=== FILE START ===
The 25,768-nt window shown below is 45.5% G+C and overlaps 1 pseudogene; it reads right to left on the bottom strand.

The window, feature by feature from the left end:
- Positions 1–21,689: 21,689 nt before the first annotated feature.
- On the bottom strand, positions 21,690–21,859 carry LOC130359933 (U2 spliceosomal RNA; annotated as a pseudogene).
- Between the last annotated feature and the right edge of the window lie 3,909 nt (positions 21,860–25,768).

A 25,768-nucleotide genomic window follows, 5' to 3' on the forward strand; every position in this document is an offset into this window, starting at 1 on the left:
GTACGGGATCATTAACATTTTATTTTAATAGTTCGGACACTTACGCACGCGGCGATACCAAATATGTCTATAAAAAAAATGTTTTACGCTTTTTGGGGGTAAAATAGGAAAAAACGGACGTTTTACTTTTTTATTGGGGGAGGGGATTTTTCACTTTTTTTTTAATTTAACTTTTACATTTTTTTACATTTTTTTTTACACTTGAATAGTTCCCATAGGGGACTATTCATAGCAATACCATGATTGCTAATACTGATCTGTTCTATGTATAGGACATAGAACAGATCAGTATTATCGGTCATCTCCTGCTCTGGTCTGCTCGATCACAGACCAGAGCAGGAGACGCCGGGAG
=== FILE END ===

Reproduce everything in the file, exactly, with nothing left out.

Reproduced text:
The 25,768-nt window shown below is 45.5% G+C and overlaps 1 pseudogene; it reads right to left on the bottom strand.

The window, feature by feature from the left end:
- Positions 1–21,689: 21,689 nt before the first annotated feature.
- On the bottom strand, positions 21,690–21,859 carry LOC130359933 (U2 spliceosomal RNA; annotated as a pseudogene).
- Between the last annotated feature and the right edge of the window lie 3,909 nt (positions 21,860–25,768).

A 25,768-nucleotide genomic window follows, 5' to 3' on the forward strand; every position in this document is an offset into this window, starting at 1 on the left:
GTACGGGATCATTAACATTTTATTTTAATAGTTCGGACACTTACGCACGCGGCGATACCAAATATGTCTATAAAAAAAATGTTTTACGCTTTTTGGGGGTAAAATAGGAAAAAACGGACGTTTTACTTTTTTATTGGGGGAGGGGATTTTTCACTTTTTTTTTAATTTAACTTTTACATTTTTTTACATTTTTTTTTACACTTGAATAGTTCCCATAGGGGACTATTCATAGCAATACCATGATTGCTAATACTGATCTGTTCTATGTATAGGACATAGAACAGATCAGTATTATCGGTCATCTCCTGCTCTGGTCTGCTCGATCACAGACCAGAGCAGGAGACGCCGGGAG